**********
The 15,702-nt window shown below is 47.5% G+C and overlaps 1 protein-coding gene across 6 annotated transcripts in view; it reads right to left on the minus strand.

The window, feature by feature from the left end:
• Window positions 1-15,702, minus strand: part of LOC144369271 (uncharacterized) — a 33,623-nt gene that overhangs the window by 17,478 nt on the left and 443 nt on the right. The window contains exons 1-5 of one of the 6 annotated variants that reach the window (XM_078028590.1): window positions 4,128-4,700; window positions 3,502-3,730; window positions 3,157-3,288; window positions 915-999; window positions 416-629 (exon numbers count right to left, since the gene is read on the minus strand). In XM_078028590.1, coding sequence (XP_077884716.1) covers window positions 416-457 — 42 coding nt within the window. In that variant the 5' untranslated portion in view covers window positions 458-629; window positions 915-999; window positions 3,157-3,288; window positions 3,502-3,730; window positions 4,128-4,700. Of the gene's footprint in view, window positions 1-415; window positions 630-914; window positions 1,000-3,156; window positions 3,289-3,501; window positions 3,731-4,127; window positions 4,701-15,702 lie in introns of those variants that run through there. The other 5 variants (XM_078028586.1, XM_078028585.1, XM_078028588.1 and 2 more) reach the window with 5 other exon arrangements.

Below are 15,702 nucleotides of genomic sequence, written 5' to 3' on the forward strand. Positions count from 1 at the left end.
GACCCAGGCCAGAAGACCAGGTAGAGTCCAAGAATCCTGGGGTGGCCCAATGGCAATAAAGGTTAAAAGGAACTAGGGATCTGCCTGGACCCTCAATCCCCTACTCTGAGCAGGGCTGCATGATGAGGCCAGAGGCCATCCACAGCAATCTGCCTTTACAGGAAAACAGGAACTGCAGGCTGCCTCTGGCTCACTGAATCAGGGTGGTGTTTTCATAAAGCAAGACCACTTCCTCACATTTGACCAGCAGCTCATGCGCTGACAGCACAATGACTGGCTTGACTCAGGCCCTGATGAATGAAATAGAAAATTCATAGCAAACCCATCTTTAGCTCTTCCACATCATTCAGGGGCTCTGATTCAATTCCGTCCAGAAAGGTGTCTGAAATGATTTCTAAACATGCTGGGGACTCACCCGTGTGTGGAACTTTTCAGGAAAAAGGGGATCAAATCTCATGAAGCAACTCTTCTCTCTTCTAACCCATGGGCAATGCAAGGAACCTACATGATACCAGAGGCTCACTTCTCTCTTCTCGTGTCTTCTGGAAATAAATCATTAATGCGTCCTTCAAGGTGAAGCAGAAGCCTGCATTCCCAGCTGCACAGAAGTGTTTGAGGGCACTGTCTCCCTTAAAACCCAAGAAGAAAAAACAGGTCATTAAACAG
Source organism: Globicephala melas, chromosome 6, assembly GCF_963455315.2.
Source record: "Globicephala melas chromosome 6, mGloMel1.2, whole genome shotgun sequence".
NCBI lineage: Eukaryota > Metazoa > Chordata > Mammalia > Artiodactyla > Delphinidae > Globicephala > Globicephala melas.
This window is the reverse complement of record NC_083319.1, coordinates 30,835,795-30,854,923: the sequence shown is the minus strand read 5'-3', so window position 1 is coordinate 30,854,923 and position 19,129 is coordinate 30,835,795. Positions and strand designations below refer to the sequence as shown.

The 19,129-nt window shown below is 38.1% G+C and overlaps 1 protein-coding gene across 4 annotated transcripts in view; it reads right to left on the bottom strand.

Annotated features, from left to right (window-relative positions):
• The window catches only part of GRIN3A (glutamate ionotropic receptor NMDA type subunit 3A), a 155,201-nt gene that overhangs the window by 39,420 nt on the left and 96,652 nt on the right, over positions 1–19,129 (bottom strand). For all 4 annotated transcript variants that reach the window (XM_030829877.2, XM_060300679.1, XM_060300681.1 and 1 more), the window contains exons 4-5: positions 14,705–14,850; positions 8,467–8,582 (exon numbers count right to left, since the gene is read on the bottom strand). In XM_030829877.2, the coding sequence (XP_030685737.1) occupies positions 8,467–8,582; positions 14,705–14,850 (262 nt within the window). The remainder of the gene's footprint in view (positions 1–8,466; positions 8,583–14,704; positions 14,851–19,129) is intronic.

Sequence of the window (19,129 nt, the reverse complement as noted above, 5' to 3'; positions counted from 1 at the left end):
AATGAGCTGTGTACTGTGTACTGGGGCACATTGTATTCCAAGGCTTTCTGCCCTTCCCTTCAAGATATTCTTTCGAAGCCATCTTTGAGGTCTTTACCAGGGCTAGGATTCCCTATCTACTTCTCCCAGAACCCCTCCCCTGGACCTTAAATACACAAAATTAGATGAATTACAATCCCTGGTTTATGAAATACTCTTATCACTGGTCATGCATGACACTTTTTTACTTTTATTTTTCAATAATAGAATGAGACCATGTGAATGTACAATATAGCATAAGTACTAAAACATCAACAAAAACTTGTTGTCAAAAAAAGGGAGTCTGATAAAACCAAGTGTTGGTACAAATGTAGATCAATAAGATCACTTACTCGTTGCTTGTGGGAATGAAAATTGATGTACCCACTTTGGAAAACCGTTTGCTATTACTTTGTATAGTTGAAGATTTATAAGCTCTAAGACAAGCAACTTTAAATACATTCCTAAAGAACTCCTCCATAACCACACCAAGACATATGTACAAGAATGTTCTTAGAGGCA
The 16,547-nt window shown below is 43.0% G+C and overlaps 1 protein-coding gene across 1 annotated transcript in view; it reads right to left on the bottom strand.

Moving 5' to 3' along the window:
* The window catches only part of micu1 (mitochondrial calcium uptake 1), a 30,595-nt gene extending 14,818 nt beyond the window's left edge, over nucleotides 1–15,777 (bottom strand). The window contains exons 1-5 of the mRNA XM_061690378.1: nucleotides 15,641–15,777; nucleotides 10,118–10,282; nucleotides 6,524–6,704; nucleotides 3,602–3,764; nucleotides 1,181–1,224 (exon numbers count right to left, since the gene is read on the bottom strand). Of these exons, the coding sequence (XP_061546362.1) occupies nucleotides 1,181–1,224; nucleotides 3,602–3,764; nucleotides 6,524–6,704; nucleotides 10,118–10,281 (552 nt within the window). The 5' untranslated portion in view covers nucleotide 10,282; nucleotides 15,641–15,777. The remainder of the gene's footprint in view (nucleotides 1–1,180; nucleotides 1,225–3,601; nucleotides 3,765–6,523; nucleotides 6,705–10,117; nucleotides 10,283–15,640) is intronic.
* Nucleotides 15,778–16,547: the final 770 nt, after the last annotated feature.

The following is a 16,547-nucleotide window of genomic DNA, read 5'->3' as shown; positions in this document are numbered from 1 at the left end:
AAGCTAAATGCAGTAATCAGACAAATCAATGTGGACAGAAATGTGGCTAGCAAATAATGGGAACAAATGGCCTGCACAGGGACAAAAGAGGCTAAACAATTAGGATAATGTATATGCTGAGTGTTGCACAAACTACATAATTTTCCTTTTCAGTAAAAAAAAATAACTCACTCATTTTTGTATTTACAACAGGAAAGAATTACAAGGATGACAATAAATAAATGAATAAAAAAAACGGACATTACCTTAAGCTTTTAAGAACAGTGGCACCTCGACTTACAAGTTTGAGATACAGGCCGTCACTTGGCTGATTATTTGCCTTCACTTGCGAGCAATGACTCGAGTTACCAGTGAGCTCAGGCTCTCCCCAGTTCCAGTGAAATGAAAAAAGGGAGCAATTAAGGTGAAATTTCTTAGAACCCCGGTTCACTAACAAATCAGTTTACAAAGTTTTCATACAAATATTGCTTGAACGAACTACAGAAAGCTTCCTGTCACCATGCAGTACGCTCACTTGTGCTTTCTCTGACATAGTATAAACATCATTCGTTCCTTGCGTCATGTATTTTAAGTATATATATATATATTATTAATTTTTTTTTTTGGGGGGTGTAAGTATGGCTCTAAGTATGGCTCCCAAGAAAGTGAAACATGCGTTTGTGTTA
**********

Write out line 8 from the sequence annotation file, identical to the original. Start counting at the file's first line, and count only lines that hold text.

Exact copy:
NCBI lineage: Eukaryota > Metazoa > Chordata > Mammalia > Artiodactyla > Delphinidae > Globicephala > Globicephala melas.